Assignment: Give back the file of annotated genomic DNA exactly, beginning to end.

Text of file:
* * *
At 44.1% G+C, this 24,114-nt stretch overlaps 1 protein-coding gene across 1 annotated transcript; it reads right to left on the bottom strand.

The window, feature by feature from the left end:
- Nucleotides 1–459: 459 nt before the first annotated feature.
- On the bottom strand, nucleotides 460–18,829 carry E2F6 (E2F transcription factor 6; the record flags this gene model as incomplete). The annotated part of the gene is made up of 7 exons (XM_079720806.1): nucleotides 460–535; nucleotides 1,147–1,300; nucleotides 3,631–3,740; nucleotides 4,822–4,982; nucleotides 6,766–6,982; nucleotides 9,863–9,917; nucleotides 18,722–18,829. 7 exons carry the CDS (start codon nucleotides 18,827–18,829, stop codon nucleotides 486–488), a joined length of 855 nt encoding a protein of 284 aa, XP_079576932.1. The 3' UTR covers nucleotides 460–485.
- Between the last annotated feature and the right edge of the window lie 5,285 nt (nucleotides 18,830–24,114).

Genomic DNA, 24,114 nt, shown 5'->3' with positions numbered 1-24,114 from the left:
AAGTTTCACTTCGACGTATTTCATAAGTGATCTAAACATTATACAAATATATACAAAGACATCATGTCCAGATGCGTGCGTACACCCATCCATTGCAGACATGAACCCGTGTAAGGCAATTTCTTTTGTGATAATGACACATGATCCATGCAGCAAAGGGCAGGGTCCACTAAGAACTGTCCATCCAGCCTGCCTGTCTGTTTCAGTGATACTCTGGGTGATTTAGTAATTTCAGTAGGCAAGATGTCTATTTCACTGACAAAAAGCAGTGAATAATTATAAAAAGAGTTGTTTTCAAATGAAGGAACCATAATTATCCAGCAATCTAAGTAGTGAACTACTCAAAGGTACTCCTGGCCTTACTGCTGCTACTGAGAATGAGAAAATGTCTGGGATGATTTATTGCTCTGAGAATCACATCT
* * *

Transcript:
At 44.1% G+C, this 24,114-nt stretch overlaps 1 protein-coding gene across 1 annotated transcript; it reads right to left on the bottom strand.

The window, feature by feature from the left end:
- Nucleotides 1–459: 459 nt before the first annotated feature.
- On the bottom strand, nucleotides 460–18,829 carry E2F6 (E2F transcription factor 6; the record flags this gene model as incomplete). The annotated part of the gene is made up of 7 exons (XM_079720806.1): nucleotides 460–535; nucleotides 1,147–1,300; nucleotides 3,631–3,740; nucleotides 4,822–4,982; nucleotides 6,766–6,982; nucleotides 9,863–9,917; nucleotides 18,722–18,829. 7 exons carry the CDS (start codon nucleotides 18,827–18,829, stop codon nucleotides 486–488), a joined length of 855 nt encoding a protein of 284 aa, XP_079576932.1. The 3' UTR covers nucleotides 460–485.
- Between the last annotated feature and the right edge of the window lie 5,285 nt (nucleotides 18,830–24,114).

Genomic DNA, 24,114 nt, shown 5'->3' with positions numbered 1-24,114 from the left:
AAGTTTCACTTCGACGTATTTCATAAGTGATCTAAACATTATACAAATATATACAAAGACATCATGTCCAGATGCGTGCGTACACCCATCCATTGCAGACATGAACCCGTGTAAGGCAATTTCTTTTGTGATAATGACACATGATCCATGCAGCAAAGGGCAGGGTCCACTAAGAACTGTCCATCCAGCCTGCCTGTCTGTTTCAGTGATACTCTGGGTGATTTAGTAATTTCAGTAGGCAAGATGTCTATTTCACTGACAAAAAGCAGTGAATAATTATAAAAAGAGTTGTTTTCAAATGAAGGAACCATAATTATCCAGCAATCTAAGTAGTGAACTACTCAAAGGTACTCCTGGCCTTACTGCTGCTACTGAGAATGAGAAAATGTCTGGGATGATTTATTGCTCTGAGAATCACATCT